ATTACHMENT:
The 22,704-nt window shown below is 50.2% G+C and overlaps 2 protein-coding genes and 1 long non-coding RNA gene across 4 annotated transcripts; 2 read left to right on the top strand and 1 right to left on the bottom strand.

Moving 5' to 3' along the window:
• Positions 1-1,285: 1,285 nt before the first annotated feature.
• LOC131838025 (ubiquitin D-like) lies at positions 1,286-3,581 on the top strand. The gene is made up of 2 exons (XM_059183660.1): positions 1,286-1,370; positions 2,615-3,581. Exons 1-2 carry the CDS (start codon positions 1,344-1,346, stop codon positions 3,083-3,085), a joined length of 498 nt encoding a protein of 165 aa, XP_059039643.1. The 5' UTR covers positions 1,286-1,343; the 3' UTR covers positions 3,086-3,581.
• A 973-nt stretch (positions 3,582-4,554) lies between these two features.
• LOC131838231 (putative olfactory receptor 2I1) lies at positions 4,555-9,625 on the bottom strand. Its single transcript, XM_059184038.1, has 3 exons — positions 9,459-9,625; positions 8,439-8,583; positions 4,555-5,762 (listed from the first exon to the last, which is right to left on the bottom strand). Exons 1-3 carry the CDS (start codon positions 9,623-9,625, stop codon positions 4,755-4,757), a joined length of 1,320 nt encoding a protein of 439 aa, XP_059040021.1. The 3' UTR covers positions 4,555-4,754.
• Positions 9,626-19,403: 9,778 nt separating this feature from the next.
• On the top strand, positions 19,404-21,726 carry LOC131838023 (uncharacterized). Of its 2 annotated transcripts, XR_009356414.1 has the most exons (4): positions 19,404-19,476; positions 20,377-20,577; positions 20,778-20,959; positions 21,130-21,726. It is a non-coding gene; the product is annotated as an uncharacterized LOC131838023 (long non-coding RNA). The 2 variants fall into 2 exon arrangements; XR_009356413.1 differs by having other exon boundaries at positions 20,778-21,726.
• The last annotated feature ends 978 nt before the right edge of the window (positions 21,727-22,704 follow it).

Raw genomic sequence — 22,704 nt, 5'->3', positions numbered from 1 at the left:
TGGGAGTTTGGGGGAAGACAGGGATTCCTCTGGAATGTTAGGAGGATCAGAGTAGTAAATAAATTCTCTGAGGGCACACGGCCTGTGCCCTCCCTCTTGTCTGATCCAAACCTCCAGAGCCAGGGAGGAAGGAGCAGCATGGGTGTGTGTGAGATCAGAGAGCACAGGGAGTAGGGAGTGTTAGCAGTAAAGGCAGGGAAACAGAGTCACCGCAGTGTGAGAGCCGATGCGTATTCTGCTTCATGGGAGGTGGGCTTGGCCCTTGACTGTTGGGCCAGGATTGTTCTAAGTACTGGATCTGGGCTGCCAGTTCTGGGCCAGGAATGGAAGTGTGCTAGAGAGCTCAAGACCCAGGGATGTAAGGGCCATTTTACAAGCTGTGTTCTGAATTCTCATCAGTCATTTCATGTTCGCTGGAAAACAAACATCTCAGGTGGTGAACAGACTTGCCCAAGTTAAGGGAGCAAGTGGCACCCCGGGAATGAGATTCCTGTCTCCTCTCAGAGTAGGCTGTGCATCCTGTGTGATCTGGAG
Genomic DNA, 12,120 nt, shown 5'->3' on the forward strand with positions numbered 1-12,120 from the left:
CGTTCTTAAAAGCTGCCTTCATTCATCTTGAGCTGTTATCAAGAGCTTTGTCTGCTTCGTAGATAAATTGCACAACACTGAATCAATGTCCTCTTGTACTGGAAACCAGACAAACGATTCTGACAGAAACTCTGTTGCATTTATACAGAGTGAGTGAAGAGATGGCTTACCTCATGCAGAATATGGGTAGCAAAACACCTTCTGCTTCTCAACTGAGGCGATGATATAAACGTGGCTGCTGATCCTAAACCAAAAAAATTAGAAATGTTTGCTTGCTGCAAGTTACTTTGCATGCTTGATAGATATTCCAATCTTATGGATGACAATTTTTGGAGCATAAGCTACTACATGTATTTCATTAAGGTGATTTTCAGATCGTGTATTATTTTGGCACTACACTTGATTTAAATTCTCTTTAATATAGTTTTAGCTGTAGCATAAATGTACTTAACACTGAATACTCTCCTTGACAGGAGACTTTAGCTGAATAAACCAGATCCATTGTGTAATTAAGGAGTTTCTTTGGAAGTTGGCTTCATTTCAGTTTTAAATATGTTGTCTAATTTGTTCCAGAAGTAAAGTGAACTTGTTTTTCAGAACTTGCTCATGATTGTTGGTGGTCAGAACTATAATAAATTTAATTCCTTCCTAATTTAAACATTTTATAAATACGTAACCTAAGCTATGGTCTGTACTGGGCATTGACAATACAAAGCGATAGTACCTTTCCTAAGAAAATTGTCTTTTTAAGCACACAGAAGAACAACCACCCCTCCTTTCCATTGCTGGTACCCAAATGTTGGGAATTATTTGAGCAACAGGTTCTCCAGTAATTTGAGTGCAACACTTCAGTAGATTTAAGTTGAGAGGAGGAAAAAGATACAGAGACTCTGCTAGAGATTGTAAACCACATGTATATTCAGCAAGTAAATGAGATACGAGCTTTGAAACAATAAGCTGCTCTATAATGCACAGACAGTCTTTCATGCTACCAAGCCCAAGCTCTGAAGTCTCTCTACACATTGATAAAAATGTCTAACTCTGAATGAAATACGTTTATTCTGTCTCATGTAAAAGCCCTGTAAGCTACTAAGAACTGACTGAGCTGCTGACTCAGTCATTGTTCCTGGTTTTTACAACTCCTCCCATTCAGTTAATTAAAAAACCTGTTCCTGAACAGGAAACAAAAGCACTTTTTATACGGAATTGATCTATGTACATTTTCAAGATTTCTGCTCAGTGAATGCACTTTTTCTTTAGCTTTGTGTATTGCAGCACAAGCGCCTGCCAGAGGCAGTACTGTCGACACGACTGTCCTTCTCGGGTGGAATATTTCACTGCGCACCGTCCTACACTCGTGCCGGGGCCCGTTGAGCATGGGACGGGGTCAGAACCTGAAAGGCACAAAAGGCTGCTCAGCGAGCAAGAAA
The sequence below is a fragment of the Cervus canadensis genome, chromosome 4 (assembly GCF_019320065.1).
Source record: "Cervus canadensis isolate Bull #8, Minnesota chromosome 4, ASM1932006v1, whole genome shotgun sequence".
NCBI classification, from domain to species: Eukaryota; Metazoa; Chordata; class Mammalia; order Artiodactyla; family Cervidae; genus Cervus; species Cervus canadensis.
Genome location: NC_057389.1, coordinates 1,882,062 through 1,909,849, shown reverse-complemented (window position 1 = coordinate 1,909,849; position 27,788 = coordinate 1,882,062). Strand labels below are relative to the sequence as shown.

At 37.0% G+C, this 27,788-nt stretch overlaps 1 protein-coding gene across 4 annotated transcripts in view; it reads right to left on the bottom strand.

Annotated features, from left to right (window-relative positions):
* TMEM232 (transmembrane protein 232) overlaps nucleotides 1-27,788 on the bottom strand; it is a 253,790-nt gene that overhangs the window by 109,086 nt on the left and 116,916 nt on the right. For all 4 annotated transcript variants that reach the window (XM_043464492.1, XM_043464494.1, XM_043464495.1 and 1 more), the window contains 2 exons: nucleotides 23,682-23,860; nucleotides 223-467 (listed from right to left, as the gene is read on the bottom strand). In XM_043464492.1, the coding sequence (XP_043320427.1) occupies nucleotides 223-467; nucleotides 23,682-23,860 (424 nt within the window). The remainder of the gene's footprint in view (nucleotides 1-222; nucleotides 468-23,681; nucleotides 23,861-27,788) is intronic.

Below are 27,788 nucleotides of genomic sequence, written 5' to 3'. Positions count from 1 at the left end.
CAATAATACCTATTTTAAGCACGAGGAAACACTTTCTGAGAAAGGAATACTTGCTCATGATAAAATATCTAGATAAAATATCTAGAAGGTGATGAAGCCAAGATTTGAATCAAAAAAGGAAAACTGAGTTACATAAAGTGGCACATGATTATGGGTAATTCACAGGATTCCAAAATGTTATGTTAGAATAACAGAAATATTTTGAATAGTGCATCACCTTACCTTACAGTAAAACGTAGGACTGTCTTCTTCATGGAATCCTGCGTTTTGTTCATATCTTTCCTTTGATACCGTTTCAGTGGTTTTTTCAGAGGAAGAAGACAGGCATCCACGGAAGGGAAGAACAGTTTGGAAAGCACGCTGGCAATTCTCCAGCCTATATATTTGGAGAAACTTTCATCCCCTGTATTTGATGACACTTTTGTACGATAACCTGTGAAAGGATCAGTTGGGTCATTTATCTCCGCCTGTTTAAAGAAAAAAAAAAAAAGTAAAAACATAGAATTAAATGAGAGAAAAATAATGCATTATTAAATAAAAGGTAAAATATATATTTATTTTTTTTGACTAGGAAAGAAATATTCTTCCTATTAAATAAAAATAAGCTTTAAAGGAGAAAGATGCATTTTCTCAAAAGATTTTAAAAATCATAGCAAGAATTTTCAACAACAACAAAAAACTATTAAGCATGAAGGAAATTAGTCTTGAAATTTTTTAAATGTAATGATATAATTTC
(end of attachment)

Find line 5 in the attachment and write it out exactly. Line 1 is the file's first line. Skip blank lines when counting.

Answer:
• A 973-nt stretch (positions 3,582-4,554) lies between these two features.